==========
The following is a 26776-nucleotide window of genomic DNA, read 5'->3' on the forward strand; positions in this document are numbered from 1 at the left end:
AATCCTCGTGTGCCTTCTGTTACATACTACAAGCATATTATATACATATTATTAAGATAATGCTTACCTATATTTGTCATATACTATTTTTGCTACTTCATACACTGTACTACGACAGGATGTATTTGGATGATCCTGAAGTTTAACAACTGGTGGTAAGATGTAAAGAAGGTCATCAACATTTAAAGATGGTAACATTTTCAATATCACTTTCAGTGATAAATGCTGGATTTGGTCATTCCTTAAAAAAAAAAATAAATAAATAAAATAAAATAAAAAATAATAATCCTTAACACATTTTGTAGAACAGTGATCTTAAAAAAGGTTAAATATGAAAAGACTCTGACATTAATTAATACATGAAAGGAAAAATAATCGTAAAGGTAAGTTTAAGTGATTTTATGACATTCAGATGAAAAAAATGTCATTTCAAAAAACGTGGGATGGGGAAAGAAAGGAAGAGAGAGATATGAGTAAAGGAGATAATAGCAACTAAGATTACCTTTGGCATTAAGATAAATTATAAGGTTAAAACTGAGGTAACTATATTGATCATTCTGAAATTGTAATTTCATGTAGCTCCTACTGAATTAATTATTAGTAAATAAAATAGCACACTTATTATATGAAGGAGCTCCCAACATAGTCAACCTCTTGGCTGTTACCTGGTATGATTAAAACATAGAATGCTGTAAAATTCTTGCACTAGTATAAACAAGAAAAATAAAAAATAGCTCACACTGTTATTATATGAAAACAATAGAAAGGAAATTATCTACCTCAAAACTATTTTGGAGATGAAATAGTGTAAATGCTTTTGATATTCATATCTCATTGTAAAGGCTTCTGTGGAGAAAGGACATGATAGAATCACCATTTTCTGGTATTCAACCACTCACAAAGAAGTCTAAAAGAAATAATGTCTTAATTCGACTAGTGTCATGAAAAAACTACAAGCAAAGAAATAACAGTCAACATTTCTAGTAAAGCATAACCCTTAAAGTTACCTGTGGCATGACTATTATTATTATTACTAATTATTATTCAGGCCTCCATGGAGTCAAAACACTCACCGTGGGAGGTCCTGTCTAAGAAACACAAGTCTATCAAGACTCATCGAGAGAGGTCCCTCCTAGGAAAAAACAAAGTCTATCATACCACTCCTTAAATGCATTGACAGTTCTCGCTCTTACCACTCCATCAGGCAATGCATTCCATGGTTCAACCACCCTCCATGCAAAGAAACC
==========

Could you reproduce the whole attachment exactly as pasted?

The following is a 26776-nucleotide window of genomic DNA, read 5'->3' on the forward strand; positions in this document are numbered from 1 at the left end:
AATCCTCGTGTGCCTTCTGTTACATACTACAAGCATATTATATACATATTATTAAGATAATGCTTACCTATATTTGTCATATACTATTTTTGCTACTTCATACACTGTACTACGACAGGATGTATTTGGATGATCCTGAAGTTTAACAACTGGTGGTAAGATGTAAAGAAGGTCATCAACATTTAAAGATGGTAACATTTTCAATATCACTTTCAGTGATAAATGCTGGATTTGGTCATTCCTTAAAAAAAAAAATAAATAAATAAAATAAAATAAAAAATAATAATCCTTAACACATTTTGTAGAACAGTGATCTTAAAAAAGGTTAAATATGAAAAGACTCTGACATTAATTAATACATGAAAGGAAAAATAATCGTAAAGGTAAGTTTAAGTGATTTTATGACATTCAGATGAAAAAAATGTCATTTCAAAAAACGTGGGATGGGGAAAGAAAGGAAGAGAGAGATATGAGTAAAGGAGATAATAGCAACTAAGATTACCTTTGGCATTAAGATAAATTATAAGGTTAAAACTGAGGTAACTATATTGATCATTCTGAAATTGTAATTTCATGTAGCTCCTACTGAATTAATTATTAGTAAATAAAATAGCACACTTATTATATGAAGGAGCTCCCAACATAGTCAACCTCTTGGCTGTTACCTGGTATGATTAAAACATAGAATGCTGTAAAATTCTTGCACTAGTATAAACAAGAAAAATAAAAAATAGCTCACACTGTTATTATATGAAAACAATAGAAAGGAAATTATCTACCTCAAAACTATTTTGGAGATGAAATAGTGTAAATGCTTTTGATATTCATATCTCATTGTAAAGGCTTCTGTGGAGAAAGGACATGATAGAATCACCATTTTCTGGTATTCAACCACTCACAAAGAAGTCTAAAAGAAATAATGTCTTAATTCGACTAGTGTCATGAAAAAACTACAAGCAAAGAAATAACAGTCAACATTTCTAGTAAAGCATAACCCTTAAAGTTACCTGTGGCATGACTATTATTATTATTACTAATTATTATTCAGGCCTCCATGGAGTCAAAACACTCACCGTGGGAGGTCCTGTCTAAGAAACACAAGTCTATCAAGACTCATCGAGAGAGGTCCCTCCTAGGAAAAAACAAAGTCTATCATACCACTCCTTAAATGCATTGACAGTTCTCGCTCTTACCACTCCATCAGGCAATGCATTCCATGGTTCAACCACCCTCCATGCAAAGAAACC